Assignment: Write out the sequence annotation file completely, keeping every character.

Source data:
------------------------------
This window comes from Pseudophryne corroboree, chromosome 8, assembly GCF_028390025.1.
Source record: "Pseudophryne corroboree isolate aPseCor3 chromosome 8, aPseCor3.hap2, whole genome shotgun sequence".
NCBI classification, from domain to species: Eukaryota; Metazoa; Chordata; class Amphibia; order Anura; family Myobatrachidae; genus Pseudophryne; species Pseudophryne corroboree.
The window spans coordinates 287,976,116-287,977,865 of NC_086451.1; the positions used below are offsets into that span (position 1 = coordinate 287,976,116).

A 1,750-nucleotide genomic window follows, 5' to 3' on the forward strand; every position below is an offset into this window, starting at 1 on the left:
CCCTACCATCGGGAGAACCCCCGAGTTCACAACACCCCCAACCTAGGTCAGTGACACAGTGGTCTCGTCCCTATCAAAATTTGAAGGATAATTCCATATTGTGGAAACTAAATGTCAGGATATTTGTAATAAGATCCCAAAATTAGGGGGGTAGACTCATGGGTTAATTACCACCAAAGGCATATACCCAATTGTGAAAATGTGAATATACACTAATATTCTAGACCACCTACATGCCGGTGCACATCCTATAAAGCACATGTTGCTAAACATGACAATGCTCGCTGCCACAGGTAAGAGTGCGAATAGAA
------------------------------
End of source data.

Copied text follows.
This window comes from Pseudophryne corroboree, chromosome 8, assembly GCF_028390025.1.
Source record: "Pseudophryne corroboree isolate aPseCor3 chromosome 8, aPseCor3.hap2, whole genome shotgun sequence".
NCBI classification, from domain to species: Eukaryota; Metazoa; Chordata; class Amphibia; order Anura; family Myobatrachidae; genus Pseudophryne; species Pseudophryne corroboree.
The window spans coordinates 287,976,116-287,977,865 of NC_086451.1; the positions used below are offsets into that span (position 1 = coordinate 287,976,116).

A 1,750-nucleotide genomic window follows, 5' to 3' on the forward strand; every position below is an offset into this window, starting at 1 on the left:
CCCTACCATCGGGAGAACCCCCGAGTTCACAACACCCCCAACCTAGGTCAGTGACACAGTGGTCTCGTCCCTATCAAAATTTGAAGGATAATTCCATATTGTGGAAACTAAATGTCAGGATATTTGTAATAAGATCCCAAAATTAGGGGGGTAGACTCATGGGTTAATTACCACCAAAGGCATATACCCAATTGTGAAAATGTGAATATACACTAATATTCTAGACCACCTACATGCCGGTGCACATCCTATAAAGCACATGTTGCTAAACATGACAATGCTCGCTGCCACAGGTAAGAGTGCGAATAGAA